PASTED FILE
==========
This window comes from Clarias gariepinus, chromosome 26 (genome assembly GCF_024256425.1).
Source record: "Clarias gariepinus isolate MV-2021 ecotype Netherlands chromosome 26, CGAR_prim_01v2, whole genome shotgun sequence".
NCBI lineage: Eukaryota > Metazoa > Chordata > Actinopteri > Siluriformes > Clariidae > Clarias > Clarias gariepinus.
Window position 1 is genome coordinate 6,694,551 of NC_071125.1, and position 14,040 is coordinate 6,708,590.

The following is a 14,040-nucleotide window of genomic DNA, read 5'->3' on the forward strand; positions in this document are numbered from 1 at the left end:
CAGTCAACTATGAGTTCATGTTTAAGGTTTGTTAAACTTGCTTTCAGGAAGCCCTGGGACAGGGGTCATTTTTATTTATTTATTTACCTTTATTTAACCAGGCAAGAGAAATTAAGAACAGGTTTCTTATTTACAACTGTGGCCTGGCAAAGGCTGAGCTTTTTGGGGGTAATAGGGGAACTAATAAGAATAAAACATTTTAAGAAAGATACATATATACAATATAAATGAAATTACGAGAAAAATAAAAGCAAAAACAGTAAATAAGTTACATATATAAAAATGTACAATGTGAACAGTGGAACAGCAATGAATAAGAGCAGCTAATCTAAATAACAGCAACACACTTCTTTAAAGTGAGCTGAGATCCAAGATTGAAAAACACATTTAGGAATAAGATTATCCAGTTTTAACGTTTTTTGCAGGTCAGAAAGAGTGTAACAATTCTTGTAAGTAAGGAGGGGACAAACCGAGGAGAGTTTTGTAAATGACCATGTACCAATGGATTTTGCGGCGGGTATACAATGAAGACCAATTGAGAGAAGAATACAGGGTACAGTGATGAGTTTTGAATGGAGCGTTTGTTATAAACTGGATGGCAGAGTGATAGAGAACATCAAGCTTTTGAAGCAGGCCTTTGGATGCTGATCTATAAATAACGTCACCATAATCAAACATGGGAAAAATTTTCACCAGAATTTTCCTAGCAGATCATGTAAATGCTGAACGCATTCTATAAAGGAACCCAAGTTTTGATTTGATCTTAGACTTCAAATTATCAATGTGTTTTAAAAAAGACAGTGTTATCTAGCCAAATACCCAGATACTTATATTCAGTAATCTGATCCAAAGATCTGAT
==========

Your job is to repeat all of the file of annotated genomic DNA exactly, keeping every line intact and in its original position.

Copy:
This window comes from Clarias gariepinus, chromosome 26 (genome assembly GCF_024256425.1).
Source record: "Clarias gariepinus isolate MV-2021 ecotype Netherlands chromosome 26, CGAR_prim_01v2, whole genome shotgun sequence".
NCBI lineage: Eukaryota > Metazoa > Chordata > Actinopteri > Siluriformes > Clariidae > Clarias > Clarias gariepinus.
Window position 1 is genome coordinate 6,694,551 of NC_071125.1, and position 14,040 is coordinate 6,708,590.

The following is a 14,040-nucleotide window of genomic DNA, read 5'->3' on the forward strand; positions in this document are numbered from 1 at the left end:
CAGTCAACTATGAGTTCATGTTTAAGGTTTGTTAAACTTGCTTTCAGGAAGCCCTGGGACAGGGGTCATTTTTATTTATTTATTTACCTTTATTTAACCAGGCAAGAGAAATTAAGAACAGGTTTCTTATTTACAACTGTGGCCTGGCAAAGGCTGAGCTTTTTGGGGGTAATAGGGGAACTAATAAGAATAAAACATTTTAAGAAAGATACATATATACAATATAAATGAAATTACGAGAAAAATAAAAGCAAAAACAGTAAATAAGTTACATATATAAAAATGTACAATGTGAACAGTGGAACAGCAATGAATAAGAGCAGCTAATCTAAATAACAGCAACACACTTCTTTAAAGTGAGCTGAGATCCAAGATTGAAAAACACATTTAGGAATAAGATTATCCAGTTTTAACGTTTTTTGCAGGTCAGAAAGAGTGTAACAATTCTTGTAAGTAAGGAGGGGACAAACCGAGGAGAGTTTTGTAAATGACCATGTACCAATGGATTTTGCGGCGGGTATACAATGAAGACCAATTGAGAGAAGAATACAGGGTACAGTGATGAGTTTTGAATGGAGCGTTTGTTATAAACTGGATGGCAGAGTGATAGAGAACATCAAGCTTTTGAAGCAGGCCTTTGGATGCTGATCTATAAATAACGTCACCATAATCAAACATGGGAAAAATTTTCACCAGAATTTTCCTAGCAGATCATGTAAATGCTGAACGCATTCTATAAAGGAACCCAAGTTTTGATTTGATCTTAGACTTCAAATTATCAATGTGTTTTAAAAAAGACAGTGTTATCTAGCCAAATACCCAGATACTTATATTCAGTAATCTGATCCAAAGATCTGAT